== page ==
Anchower, I know, but stay tuned for PHC on the new Maws joint, and a Chicago safari.
Anyway, I mentioned this briefly in a tweet yesterday, and wanted to expand just a little. I've been aware recently of how much cooking is the repetition of similar tasks at different times in different contexts. There are new ingredients, better equipment, new friends, new techniques, etc. There is also displacement, isolation, and bereavement. It's jarring every time I realize I don't have access to a staple b/c there are not Asian groceries where I live now, and so forth.
But what struck me last night was the experience of returning to an old recipe after time away from it. It's a green Thai curry receipt I learned off of the back of a can of Westernized coconut milk, but it was a favorite back in the 1990s. I cooked it on third dates, and my folks really loved it. It goes like this:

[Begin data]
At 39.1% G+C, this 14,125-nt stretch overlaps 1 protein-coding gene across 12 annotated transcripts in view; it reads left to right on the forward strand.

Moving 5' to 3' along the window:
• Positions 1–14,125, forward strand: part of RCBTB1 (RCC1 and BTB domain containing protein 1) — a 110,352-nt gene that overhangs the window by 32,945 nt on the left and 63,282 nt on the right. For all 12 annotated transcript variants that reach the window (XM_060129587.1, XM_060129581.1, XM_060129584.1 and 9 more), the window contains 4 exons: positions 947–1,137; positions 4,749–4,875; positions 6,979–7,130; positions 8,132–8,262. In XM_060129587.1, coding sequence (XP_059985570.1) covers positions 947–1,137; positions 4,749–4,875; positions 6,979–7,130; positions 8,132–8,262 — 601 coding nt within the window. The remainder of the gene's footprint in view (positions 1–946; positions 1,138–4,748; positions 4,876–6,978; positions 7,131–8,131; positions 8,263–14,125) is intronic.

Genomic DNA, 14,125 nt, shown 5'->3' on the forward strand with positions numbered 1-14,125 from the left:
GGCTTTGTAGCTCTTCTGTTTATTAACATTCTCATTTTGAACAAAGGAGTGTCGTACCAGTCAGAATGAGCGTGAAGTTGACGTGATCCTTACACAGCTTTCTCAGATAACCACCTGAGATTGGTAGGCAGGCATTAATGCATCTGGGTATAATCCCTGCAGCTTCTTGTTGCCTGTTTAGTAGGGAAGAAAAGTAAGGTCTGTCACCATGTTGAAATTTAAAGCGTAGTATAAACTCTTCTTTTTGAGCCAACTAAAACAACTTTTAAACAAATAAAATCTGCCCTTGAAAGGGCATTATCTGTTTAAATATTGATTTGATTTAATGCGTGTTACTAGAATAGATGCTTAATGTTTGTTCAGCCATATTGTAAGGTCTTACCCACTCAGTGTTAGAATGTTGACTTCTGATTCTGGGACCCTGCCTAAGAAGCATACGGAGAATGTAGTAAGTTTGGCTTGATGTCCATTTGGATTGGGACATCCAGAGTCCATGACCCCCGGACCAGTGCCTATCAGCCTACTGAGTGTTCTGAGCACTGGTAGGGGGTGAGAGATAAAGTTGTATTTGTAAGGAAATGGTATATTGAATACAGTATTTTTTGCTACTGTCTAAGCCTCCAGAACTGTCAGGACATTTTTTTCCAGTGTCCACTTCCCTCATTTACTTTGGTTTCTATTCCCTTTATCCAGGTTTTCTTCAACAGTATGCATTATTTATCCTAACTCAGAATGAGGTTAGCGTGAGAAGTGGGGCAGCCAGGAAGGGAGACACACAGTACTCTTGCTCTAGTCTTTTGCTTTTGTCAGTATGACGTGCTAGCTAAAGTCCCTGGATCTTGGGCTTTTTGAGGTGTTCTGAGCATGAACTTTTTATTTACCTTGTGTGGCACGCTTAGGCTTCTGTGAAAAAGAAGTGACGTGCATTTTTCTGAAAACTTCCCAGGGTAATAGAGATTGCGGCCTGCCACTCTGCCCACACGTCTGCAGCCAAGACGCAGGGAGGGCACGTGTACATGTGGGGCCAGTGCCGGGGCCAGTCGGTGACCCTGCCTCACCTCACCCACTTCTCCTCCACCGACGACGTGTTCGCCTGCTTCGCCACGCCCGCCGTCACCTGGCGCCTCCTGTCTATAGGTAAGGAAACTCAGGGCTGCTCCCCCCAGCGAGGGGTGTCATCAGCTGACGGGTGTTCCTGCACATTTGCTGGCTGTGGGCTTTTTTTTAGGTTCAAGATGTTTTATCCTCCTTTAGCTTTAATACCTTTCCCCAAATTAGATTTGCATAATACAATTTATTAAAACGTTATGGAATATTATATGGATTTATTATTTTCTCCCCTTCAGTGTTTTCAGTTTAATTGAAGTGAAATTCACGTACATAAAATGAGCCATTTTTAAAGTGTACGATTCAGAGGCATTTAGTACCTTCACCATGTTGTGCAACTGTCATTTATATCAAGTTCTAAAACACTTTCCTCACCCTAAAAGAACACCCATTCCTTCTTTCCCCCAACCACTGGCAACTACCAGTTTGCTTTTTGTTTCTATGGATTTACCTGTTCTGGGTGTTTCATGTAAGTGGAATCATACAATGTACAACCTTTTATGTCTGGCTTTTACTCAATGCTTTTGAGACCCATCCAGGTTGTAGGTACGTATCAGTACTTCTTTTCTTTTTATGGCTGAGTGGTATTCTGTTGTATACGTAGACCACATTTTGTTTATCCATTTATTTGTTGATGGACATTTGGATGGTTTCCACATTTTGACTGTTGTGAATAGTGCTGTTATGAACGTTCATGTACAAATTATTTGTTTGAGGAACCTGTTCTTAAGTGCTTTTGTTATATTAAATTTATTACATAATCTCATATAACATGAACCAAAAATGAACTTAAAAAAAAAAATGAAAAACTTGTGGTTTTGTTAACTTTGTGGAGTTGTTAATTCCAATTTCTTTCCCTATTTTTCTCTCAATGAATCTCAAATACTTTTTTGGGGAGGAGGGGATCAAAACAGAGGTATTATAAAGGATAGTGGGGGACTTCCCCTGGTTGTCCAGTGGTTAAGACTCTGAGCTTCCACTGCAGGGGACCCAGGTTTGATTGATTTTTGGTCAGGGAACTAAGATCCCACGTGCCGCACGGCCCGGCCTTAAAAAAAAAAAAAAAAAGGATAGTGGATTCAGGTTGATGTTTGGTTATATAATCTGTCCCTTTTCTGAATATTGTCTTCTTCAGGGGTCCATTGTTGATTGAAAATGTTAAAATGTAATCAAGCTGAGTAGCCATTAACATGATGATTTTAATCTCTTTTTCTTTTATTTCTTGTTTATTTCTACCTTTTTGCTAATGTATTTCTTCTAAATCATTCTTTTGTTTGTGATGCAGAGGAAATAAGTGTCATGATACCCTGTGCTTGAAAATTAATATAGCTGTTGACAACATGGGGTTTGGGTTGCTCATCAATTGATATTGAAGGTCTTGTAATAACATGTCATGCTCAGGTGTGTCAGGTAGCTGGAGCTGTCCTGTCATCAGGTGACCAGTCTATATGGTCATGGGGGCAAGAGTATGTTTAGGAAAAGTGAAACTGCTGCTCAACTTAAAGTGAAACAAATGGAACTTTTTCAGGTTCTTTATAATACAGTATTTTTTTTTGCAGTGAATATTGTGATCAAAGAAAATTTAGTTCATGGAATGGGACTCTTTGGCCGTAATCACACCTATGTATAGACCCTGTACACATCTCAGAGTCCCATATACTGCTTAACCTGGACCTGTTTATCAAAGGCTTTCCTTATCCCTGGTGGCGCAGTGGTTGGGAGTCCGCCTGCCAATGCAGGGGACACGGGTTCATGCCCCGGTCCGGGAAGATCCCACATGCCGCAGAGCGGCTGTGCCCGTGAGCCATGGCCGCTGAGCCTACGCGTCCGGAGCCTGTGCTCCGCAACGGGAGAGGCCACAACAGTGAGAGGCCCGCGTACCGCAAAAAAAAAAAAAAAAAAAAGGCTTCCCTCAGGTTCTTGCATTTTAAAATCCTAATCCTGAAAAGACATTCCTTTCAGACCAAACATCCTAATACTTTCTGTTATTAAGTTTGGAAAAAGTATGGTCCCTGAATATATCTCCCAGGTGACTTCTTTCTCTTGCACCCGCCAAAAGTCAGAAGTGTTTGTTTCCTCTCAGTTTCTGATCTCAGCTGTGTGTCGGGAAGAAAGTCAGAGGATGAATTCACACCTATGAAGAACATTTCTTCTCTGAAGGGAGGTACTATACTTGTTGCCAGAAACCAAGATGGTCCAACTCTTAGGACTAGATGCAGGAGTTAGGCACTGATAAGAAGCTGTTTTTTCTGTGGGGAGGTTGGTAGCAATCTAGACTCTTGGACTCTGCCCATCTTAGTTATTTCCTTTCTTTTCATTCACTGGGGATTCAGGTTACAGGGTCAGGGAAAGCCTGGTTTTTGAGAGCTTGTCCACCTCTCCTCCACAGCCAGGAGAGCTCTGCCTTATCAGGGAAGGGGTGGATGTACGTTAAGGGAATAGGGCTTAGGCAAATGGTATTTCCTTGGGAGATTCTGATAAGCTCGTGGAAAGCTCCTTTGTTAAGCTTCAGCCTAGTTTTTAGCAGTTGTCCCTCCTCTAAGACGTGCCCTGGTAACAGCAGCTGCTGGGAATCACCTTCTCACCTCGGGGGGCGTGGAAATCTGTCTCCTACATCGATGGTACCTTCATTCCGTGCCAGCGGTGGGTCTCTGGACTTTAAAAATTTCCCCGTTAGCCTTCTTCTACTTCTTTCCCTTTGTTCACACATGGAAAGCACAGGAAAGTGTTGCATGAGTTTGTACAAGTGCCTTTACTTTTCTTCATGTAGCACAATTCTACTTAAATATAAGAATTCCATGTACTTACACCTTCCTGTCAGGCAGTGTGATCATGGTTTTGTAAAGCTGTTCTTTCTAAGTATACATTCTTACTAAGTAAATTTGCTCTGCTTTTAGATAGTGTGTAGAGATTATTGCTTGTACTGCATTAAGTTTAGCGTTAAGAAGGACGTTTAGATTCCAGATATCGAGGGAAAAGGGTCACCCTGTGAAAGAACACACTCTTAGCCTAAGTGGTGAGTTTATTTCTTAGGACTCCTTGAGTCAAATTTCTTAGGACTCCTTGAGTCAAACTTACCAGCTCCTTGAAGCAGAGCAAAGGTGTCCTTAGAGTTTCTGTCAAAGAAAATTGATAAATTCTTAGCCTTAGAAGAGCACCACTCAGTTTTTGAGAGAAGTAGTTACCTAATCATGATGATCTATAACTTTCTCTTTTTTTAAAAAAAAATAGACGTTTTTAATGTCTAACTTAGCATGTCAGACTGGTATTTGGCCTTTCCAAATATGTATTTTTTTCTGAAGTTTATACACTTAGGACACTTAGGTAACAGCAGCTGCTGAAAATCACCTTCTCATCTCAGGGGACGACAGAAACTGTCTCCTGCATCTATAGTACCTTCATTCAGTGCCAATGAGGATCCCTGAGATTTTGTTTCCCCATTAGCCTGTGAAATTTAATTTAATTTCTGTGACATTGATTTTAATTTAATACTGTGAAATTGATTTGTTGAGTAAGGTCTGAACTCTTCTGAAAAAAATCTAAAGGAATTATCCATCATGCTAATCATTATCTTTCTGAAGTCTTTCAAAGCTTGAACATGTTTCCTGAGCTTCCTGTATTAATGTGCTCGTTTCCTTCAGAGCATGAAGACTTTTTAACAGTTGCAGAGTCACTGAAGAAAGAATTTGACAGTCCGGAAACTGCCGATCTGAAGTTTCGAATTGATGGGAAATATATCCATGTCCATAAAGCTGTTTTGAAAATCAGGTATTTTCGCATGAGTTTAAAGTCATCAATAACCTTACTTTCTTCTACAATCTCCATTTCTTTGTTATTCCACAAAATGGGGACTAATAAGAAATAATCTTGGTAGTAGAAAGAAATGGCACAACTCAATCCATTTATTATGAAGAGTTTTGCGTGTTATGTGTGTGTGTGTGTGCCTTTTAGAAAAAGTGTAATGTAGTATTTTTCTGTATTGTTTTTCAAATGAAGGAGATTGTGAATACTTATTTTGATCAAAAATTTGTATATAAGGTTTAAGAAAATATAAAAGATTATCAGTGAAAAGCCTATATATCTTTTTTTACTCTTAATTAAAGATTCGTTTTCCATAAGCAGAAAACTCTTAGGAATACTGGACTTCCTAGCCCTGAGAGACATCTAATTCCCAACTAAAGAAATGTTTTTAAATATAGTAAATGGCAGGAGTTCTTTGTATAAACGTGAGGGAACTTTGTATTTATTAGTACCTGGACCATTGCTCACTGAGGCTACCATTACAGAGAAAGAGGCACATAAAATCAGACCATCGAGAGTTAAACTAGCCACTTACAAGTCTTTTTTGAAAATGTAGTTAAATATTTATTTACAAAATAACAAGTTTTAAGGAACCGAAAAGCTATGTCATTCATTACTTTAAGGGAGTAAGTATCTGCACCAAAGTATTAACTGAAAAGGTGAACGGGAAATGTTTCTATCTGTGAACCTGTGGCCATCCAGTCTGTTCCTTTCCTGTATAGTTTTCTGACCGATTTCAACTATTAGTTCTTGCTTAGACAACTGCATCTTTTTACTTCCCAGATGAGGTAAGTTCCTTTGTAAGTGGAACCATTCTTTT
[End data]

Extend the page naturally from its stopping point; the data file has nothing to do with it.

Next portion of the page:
Heat green curry in coconut milk, add diced chicken breast, add brown sugar/fish sauce, add basil, add stock, add frozen peas, serve over rice.
Nothing fancy, but comforting on a cold night. I doubt if I've made it though, in the time I've been doing this blog, which is now longer than I care to consider (2005). I was working from memory, and a couple of things immediately struck me. Somehow the process reminded me of long-ago agit about how to cut up a chicken breast, which I've done many times in other contexts since, or at least spent more time with a knife in my hand. Also, it occurred to me that I wanted to punch up the jar of cury (now Maesri rather than Taste of Thai), w/ real aromatics, so I added some fresh ginger and shallot at the beginning. Then I browned the chicken in the curry/aromatic mix, before adding liquids. This receipt was a favorite winter choice for my folks, b/c it's a non-assy application of frozen peas. However, reheating was a disaster, as peas got untenably mushy. I barely thawed some frozen peas, rinsed in cold water, and added as I served.
This version was objectively better, but somehow it felt strange to improve upon something my parents (now dead) had enjoyed so much when I cooked it for them. Cooking is funny like that.